February 10, 2021 Reading Time: 6 minutes

In North America and Europe, it has become abundantly clear that Covid-19 and the lockdowns that followed have devastated society. In the United States, unemployment is through the roof and 2020 saw the largest economic contraction in modern history. Social and cultural depression continue to weigh down society as restaurants close, the arts are stunted, and everything that it means to be human is taken from us. 

We have plenty of data to paint a picture of the devastation in countries like the United States but there has been little analysis done in developing countries, more than likely due to lack of infrastructure. We know that many developing countries closed their economies in response to Covid-19 but we are unsure of how they fared. 

In particular, developing countries likely do not have the same support structures be it private or public as countries like the United States do. They cannot simply print trillions of dollars to finance quantitative easing policies to prop up the stock market or send stimulus checks to ailing citizens. They also likely lack the private safety nets created by nonprofits and the general flexibility of an advanced business sector. One can only imagine the damage economic depression would bring upon such communities. 

That was until a team of researchers published a study with the American Association for the Advancement of Science. The study provides a glimpse into the extent of the damage caused by the economic contraction in Africa, Asia, and South America. It details how living standards have fallen due to decreased access to basic needs such as food, unemployment, and the likely long-term consequences that will arise. Much like how in the United States there has been a noted correlation between economic shocks and decreases in life expectancies, we can expect similar if not worse consequences in developing countries.

It is worth noting, to be fair to the intent of the authors, that they are not making a judgment that the economic damage they note is in part or fully due to lockdown policies. Either way, it should be abundantly clear to everyone that the economic damage that has been wrought on societies across the world is not simply a minor inconvenience. It is a serious problem that has led to long-term as well as short-term adverse consequences in affluent countries like the United States and likely worse consequences for those who live in developing countries.

The Study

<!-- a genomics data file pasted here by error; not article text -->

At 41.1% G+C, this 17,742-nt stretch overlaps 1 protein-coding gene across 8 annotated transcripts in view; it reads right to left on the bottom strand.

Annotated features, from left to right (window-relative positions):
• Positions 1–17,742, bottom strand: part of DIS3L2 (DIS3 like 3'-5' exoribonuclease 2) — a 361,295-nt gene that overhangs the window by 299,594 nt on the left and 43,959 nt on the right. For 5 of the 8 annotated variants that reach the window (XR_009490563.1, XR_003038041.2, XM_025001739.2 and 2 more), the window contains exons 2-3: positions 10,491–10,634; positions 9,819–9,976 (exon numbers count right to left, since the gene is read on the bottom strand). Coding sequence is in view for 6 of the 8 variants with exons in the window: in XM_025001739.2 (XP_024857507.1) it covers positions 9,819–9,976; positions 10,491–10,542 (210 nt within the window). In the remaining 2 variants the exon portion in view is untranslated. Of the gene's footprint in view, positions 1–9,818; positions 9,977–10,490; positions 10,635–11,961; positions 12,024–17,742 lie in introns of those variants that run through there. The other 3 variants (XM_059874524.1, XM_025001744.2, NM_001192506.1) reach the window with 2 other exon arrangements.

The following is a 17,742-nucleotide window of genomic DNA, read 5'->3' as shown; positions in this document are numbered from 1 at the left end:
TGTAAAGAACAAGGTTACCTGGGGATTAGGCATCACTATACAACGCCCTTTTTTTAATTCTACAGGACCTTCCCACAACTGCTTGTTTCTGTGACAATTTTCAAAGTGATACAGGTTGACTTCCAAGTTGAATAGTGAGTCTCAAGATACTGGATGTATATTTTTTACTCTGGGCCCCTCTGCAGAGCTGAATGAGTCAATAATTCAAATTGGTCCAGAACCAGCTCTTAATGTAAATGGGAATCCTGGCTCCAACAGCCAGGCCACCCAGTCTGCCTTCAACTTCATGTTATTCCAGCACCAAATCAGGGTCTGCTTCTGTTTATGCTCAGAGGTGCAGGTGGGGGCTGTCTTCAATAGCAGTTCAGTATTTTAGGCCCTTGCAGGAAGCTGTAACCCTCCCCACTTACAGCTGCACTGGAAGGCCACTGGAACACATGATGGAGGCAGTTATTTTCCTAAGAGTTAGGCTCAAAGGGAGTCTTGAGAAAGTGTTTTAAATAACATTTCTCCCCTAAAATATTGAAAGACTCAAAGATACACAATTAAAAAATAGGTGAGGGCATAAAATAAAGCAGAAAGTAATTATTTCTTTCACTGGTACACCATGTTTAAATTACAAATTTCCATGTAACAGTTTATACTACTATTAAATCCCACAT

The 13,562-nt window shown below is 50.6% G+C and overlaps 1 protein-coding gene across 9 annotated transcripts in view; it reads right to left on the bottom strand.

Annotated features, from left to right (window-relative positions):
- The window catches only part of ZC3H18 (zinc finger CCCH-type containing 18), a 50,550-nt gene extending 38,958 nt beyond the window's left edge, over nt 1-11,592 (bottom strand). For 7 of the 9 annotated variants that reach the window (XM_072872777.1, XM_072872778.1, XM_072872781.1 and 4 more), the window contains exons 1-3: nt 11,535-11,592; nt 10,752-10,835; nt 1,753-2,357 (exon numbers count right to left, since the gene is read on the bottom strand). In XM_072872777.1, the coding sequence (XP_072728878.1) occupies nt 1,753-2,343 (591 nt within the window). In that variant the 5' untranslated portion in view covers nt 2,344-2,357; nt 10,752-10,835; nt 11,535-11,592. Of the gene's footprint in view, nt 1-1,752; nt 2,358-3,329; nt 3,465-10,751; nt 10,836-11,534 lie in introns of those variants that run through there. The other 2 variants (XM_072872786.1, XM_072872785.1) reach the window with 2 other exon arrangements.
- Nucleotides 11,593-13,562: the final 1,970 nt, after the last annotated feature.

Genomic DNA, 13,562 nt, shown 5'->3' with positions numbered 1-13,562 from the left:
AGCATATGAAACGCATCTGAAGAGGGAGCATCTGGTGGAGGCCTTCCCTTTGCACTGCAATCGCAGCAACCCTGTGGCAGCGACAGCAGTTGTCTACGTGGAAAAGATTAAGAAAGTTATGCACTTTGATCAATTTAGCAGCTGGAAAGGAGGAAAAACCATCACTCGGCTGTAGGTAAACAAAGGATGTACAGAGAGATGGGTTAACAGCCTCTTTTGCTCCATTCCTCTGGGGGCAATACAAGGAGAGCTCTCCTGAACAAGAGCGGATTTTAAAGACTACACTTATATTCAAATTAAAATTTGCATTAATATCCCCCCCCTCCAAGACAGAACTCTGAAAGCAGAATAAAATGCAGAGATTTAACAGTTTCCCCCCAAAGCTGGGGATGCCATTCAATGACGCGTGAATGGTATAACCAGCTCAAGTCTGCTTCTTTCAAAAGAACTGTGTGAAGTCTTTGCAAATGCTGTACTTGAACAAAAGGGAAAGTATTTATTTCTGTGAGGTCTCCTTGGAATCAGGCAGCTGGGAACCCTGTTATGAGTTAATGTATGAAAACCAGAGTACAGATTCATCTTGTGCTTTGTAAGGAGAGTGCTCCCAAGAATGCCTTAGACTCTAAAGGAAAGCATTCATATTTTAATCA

The methodology for the study made use of a series of household surveys conducted via phone calls in different developing countries. The authors explain,

“We assemble evidence from over 30,000 respondents in 16 original household surveys from nine countries in Africa (Burkina Faso, Ghana, Kenya, Rwanda, Sierra Leone), Asia (Bangladesh, Nepal, Philippines), and Latin America (Colombia).”

They noted that,

“The data paint a consistent picture: The economic shock and attendant disruptions to livelihoods during the early stages of pandemic appear to be large across a range of populations in Africa, Asia, and Latin America. The scale of the disruption may even exceed the effects that economists have documented in other recent global crises, including the 1997 Asian Financial Crisis, the 2008 Great Recession, and the Ebola outbreak of 2014.”

AIER has frequently noted that large-scale lockdown policies have no precedent in the history of public health policy, which may explain why the economic contraction was so large compared to previous years. I would contend that consciously working to shut down businesses rather than attempting to support them, as would be the case in a normal recession, leads to highly unusual economic damage. 

After analyzing the household data the authors report,

“A full 50 to 80% of sample populations in Bangladesh, Burkina Faso, Colombia, Ghana, Kenya, Rwanda, and Sierra Leone report income losses during the COVID-19 period. If these effects persist, then they risk pushing tens of millions of already vulnerable households into poverty.”

Such income reductions have then led to subsequent food insecurity and even the reduction of net wealth as families are forced to sell off their belongings. On this the authors note,

“By April, many households were already unable to meet basic nutritional needs. For example, 48% of rural Kenyan households, 69% of landless agricultural households in Bangladesh, and 87% of rural households in Sierra Leone were forced to miss meals or reduce portion sizes to cope with the crisis. Comparing to preexisting baseline data verifies that these levels greatly exceed the food insecurity normally experienced at this time of year.”

It was clear before the pandemic that developing countries such as the ones in this study were already dealing with these issues. Now they have only been exacerbated, likely reversing years of hard work to combat poverty and hunger.